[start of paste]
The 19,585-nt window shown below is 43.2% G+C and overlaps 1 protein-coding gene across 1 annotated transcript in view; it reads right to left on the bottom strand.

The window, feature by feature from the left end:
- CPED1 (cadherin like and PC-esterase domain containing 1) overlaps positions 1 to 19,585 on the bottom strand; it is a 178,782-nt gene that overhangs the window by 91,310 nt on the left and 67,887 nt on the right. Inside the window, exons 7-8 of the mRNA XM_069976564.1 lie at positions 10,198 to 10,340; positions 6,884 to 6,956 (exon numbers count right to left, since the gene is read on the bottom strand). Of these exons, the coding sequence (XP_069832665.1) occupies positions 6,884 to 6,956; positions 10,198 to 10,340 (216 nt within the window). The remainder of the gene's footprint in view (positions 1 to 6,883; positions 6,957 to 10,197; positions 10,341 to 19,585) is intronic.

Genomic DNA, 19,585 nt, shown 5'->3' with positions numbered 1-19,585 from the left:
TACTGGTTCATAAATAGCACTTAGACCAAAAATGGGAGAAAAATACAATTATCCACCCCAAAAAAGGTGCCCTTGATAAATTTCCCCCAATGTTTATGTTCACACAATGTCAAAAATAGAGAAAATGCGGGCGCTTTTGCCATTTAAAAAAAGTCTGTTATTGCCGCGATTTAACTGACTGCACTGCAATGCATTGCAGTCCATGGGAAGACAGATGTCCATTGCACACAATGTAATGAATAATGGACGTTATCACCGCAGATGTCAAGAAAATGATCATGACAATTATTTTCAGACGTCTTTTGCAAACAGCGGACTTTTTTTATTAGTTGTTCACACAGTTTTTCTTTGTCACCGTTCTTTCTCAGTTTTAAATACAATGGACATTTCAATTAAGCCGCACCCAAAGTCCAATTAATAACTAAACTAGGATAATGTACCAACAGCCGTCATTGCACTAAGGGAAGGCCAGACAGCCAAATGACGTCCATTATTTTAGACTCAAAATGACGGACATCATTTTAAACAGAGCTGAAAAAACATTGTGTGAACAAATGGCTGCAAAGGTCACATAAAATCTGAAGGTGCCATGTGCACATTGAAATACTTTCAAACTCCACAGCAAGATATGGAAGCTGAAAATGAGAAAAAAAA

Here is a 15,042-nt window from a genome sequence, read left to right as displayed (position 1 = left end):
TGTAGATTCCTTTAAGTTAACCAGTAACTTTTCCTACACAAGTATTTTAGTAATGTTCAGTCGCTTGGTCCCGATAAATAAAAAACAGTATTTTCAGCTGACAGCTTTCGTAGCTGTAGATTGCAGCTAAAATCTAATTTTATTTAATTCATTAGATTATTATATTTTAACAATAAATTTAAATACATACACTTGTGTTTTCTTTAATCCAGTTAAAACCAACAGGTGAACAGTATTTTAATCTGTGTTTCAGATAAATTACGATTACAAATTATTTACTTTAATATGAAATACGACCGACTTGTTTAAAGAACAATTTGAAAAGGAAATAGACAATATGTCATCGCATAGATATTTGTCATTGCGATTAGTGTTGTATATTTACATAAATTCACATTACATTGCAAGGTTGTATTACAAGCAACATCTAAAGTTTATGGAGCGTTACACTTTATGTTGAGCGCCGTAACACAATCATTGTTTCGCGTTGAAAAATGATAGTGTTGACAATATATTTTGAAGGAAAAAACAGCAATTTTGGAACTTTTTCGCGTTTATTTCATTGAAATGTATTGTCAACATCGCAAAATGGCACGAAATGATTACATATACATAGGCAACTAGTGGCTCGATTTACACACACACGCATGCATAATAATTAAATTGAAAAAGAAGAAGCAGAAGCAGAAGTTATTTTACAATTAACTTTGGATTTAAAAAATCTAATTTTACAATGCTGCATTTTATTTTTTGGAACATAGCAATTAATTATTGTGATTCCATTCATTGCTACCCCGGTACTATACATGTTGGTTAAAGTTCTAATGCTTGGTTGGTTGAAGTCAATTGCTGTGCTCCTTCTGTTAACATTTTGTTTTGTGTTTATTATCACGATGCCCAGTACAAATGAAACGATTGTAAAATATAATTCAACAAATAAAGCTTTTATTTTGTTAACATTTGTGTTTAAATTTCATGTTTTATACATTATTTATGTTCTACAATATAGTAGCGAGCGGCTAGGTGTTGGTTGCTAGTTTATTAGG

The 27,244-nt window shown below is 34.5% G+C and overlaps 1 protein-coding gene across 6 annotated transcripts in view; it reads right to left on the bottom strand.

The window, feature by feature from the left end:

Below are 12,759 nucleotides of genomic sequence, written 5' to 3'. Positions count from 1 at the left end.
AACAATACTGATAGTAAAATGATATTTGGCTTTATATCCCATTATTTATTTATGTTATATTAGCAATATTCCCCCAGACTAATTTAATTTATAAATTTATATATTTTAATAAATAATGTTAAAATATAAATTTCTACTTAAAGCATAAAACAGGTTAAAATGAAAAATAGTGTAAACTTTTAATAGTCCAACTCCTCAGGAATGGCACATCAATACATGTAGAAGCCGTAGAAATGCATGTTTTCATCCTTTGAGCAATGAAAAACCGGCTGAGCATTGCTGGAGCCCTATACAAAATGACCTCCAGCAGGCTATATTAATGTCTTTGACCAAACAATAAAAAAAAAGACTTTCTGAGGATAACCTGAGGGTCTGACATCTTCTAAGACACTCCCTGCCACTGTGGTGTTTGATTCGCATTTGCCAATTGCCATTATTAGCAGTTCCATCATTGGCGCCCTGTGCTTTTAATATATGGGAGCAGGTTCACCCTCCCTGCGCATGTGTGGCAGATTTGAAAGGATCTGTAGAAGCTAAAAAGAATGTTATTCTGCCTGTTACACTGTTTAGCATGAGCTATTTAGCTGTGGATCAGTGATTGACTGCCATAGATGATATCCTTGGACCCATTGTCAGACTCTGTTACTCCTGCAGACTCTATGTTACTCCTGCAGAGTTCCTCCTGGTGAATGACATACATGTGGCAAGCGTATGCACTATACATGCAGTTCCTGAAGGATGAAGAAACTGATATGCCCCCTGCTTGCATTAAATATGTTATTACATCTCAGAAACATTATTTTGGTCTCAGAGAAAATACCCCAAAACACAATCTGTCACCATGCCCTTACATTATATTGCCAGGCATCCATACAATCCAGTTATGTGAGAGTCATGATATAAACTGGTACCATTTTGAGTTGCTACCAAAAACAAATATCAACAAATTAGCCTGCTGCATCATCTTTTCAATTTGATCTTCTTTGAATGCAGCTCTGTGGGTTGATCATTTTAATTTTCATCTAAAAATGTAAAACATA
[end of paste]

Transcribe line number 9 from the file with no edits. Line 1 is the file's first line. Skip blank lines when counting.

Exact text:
The window, feature by feature from the left end: